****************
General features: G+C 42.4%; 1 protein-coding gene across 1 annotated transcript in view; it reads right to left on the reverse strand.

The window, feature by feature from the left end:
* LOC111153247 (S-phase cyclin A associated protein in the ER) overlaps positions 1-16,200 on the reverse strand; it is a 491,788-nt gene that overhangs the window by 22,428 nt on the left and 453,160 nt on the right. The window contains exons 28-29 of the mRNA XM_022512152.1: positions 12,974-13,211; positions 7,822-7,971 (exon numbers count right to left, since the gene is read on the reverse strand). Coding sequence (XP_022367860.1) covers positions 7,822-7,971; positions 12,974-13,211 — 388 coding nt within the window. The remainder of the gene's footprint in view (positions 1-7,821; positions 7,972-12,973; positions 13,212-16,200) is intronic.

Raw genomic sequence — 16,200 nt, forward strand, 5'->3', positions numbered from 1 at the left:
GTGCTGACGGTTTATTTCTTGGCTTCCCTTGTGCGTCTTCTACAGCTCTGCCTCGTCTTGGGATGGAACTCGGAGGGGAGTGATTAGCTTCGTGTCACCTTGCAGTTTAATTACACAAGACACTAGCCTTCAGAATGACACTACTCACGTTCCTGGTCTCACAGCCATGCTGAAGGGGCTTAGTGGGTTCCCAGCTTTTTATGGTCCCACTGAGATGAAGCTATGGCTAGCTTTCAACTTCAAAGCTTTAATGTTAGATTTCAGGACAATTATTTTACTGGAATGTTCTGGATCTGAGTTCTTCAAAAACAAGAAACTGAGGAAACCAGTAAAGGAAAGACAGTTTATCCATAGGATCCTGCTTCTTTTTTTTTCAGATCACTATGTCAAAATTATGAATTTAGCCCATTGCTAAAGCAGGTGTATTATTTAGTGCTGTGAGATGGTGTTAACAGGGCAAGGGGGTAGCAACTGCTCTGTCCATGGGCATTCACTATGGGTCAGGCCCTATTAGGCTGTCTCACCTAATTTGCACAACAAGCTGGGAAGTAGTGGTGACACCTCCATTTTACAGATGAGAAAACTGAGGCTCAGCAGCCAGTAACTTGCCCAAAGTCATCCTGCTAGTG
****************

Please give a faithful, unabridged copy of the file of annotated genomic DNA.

General features: G+C 42.4%; 1 protein-coding gene across 1 annotated transcript in view; it reads right to left on the reverse strand.

The window, feature by feature from the left end:
* LOC111153247 (S-phase cyclin A associated protein in the ER) overlaps positions 1-16,200 on the reverse strand; it is a 491,788-nt gene that overhangs the window by 22,428 nt on the left and 453,160 nt on the right. The window contains exons 28-29 of the mRNA XM_022512152.1: positions 12,974-13,211; positions 7,822-7,971 (exon numbers count right to left, since the gene is read on the reverse strand). Coding sequence (XP_022367860.1) covers positions 7,822-7,971; positions 12,974-13,211 — 388 coding nt within the window. The remainder of the gene's footprint in view (positions 1-7,821; positions 7,972-12,973; positions 13,212-16,200) is intronic.

Raw genomic sequence — 16,200 nt, forward strand, 5'->3', positions numbered from 1 at the left:
GTGCTGACGGTTTATTTCTTGGCTTCCCTTGTGCGTCTTCTACAGCTCTGCCTCGTCTTGGGATGGAACTCGGAGGGGAGTGATTAGCTTCGTGTCACCTTGCAGTTTAATTACACAAGACACTAGCCTTCAGAATGACACTACTCACGTTCCTGGTCTCACAGCCATGCTGAAGGGGCTTAGTGGGTTCCCAGCTTTTTATGGTCCCACTGAGATGAAGCTATGGCTAGCTTTCAACTTCAAAGCTTTAATGTTAGATTTCAGGACAATTATTTTACTGGAATGTTCTGGATCTGAGTTCTTCAAAAACAAGAAACTGAGGAAACCAGTAAAGGAAAGACAGTTTATCCATAGGATCCTGCTTCTTTTTTTTTCAGATCACTATGTCAAAATTATGAATTTAGCCCATTGCTAAAGCAGGTGTATTATTTAGTGCTGTGAGATGGTGTTAACAGGGCAAGGGGGTAGCAACTGCTCTGTCCATGGGCATTCACTATGGGTCAGGCCCTATTAGGCTGTCTCACCTAATTTGCACAACAAGCTGGGAAGTAGTGGTGACACCTCCATTTTACAGATGAGAAAACTGAGGCTCAGCAGCCAGTAACTTGCCCAAAGTCATCCTGCTAGTG